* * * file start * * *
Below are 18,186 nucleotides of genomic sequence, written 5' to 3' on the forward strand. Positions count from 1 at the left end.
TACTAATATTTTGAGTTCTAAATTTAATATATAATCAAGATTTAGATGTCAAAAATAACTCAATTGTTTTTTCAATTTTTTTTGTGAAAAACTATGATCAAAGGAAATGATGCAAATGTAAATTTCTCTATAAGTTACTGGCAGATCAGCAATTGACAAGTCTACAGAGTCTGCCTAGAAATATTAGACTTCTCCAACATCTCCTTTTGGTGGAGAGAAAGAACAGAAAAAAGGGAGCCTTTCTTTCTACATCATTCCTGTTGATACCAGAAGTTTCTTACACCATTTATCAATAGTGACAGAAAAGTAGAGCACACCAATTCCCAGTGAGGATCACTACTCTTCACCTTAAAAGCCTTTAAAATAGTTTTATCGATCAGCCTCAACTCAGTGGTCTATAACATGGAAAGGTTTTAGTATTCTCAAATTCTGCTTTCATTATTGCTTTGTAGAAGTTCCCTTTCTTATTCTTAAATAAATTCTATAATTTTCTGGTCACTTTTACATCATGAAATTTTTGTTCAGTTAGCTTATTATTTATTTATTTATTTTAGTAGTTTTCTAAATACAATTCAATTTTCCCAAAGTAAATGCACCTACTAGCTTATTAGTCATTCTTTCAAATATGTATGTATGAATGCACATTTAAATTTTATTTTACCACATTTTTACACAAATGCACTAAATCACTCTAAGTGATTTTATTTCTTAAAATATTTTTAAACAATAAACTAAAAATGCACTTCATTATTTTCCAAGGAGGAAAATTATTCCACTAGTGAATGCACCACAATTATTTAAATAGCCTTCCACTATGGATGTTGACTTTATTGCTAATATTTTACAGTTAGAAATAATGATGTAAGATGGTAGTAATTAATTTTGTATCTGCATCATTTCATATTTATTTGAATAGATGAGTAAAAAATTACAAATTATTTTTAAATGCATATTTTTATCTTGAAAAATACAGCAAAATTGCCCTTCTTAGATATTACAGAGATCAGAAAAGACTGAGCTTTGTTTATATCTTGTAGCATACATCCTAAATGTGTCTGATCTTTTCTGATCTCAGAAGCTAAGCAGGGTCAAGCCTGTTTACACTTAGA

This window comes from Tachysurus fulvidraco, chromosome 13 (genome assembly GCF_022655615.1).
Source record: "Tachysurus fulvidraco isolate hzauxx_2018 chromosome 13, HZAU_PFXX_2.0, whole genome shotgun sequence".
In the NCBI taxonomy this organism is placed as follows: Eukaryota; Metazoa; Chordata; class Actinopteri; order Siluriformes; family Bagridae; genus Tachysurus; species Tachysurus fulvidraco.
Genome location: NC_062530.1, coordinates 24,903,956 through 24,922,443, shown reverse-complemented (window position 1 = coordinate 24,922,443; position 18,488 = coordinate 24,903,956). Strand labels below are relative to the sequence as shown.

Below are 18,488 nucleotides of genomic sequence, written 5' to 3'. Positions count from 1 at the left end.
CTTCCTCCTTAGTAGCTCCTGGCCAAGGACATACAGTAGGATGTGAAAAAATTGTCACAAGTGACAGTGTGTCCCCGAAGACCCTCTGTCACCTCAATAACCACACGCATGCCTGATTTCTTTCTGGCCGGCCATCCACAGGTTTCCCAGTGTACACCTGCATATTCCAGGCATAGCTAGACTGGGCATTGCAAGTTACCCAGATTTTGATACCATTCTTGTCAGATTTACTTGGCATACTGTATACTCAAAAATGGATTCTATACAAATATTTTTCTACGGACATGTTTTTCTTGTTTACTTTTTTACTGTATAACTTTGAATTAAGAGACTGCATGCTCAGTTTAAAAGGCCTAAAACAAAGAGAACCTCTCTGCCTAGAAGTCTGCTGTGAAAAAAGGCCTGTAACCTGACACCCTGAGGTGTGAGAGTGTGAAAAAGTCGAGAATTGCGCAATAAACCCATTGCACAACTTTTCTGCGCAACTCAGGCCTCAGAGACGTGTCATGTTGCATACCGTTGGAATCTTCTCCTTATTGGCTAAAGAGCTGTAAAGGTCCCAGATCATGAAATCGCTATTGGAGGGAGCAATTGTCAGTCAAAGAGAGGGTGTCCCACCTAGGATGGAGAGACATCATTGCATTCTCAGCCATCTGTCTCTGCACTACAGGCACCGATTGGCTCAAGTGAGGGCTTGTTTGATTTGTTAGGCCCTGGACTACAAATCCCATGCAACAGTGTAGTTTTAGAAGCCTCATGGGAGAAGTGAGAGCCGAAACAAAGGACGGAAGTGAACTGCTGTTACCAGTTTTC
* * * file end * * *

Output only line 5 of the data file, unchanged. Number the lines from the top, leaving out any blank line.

In the NCBI taxonomy this organism is placed as follows: Eukaryota; Metazoa; Chordata; class Actinopteri; order Siluriformes; family Bagridae; genus Tachysurus; species Tachysurus fulvidraco.